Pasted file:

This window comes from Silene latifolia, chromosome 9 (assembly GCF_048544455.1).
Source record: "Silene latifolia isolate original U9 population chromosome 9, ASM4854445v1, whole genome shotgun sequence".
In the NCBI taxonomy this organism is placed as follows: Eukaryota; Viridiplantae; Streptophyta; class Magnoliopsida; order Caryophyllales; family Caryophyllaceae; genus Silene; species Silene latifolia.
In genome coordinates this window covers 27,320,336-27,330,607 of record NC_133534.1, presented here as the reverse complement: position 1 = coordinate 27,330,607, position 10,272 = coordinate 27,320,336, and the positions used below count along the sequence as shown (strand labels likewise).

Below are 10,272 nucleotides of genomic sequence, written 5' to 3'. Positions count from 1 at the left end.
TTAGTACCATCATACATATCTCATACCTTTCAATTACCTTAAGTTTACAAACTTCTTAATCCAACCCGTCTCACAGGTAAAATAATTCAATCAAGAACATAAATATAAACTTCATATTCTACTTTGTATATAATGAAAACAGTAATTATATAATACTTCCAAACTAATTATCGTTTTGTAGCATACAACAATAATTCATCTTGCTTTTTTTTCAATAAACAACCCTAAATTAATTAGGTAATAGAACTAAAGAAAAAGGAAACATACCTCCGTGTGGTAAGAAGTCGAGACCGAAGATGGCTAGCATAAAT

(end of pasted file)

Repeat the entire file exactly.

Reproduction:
This window comes from Silene latifolia, chromosome 9 (assembly GCF_048544455.1).
Source record: "Silene latifolia isolate original U9 population chromosome 9, ASM4854445v1, whole genome shotgun sequence".
In the NCBI taxonomy this organism is placed as follows: Eukaryota; Viridiplantae; Streptophyta; class Magnoliopsida; order Caryophyllales; family Caryophyllaceae; genus Silene; species Silene latifolia.
In genome coordinates this window covers 27,320,336-27,330,607 of record NC_133534.1, presented here as the reverse complement: position 1 = coordinate 27,330,607, position 10,272 = coordinate 27,320,336, and the positions used below count along the sequence as shown (strand labels likewise).

Below are 10,272 nucleotides of genomic sequence, written 5' to 3'. Positions count from 1 at the left end.
TTAGTACCATCATACATATCTCATACCTTTCAATTACCTTAAGTTTACAAACTTCTTAATCCAACCCGTCTCACAGGTAAAATAATTCAATCAAGAACATAAATATAAACTTCATATTCTACTTTGTATATAATGAAAACAGTAATTATATAATACTTCCAAACTAATTATCGTTTTGTAGCATACAACAATAATTCATCTTGCTTTTTTTTCAATAAACAACCCTAAATTAATTAGGTAATAGAACTAAAGAAAAAGGAAACATACCTCCGTGTGGTAAGAAGTCGAGACCGAAGATGGCTAGCATAAAT